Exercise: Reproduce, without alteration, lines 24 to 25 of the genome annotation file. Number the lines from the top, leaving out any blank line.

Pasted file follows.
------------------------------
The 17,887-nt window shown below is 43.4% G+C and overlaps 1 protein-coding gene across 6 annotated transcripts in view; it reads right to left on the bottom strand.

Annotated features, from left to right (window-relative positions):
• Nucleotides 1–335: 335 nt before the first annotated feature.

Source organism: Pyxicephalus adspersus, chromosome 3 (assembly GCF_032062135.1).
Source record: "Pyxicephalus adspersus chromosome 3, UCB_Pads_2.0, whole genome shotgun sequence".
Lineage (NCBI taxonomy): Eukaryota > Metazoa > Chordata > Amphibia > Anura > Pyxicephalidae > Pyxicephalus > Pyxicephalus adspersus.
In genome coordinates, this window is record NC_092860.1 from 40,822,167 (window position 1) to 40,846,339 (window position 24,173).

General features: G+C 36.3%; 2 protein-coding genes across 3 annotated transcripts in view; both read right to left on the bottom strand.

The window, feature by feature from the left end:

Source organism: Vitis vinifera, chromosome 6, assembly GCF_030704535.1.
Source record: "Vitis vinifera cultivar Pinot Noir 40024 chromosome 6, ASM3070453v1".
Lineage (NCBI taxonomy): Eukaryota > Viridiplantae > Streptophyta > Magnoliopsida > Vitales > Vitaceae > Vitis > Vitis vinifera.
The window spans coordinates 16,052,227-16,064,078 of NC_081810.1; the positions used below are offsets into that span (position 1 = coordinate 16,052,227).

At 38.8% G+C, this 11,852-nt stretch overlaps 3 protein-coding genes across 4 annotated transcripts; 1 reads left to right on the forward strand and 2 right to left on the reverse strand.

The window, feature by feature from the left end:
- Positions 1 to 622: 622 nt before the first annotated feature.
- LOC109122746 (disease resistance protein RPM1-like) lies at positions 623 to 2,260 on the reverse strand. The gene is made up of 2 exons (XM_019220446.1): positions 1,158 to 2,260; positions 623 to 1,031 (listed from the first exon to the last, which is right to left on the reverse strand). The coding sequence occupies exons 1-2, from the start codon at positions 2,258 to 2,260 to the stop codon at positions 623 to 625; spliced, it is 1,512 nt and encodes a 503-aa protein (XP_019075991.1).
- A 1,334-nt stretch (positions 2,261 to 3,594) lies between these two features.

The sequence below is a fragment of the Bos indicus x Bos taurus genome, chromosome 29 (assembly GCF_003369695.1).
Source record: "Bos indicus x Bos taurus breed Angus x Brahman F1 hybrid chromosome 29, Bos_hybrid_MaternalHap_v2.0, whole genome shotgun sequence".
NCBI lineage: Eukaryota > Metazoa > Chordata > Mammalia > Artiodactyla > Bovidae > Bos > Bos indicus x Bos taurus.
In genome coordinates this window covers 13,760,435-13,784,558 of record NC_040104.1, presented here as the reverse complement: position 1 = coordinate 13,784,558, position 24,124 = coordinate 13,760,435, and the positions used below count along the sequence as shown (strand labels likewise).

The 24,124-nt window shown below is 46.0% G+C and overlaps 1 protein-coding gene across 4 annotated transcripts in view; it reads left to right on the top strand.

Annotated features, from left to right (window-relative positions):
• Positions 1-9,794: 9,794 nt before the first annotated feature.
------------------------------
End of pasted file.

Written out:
Annotated features, from left to right (window-relative positions):
• Positions 1-9,794: 9,794 nt before the first annotated feature.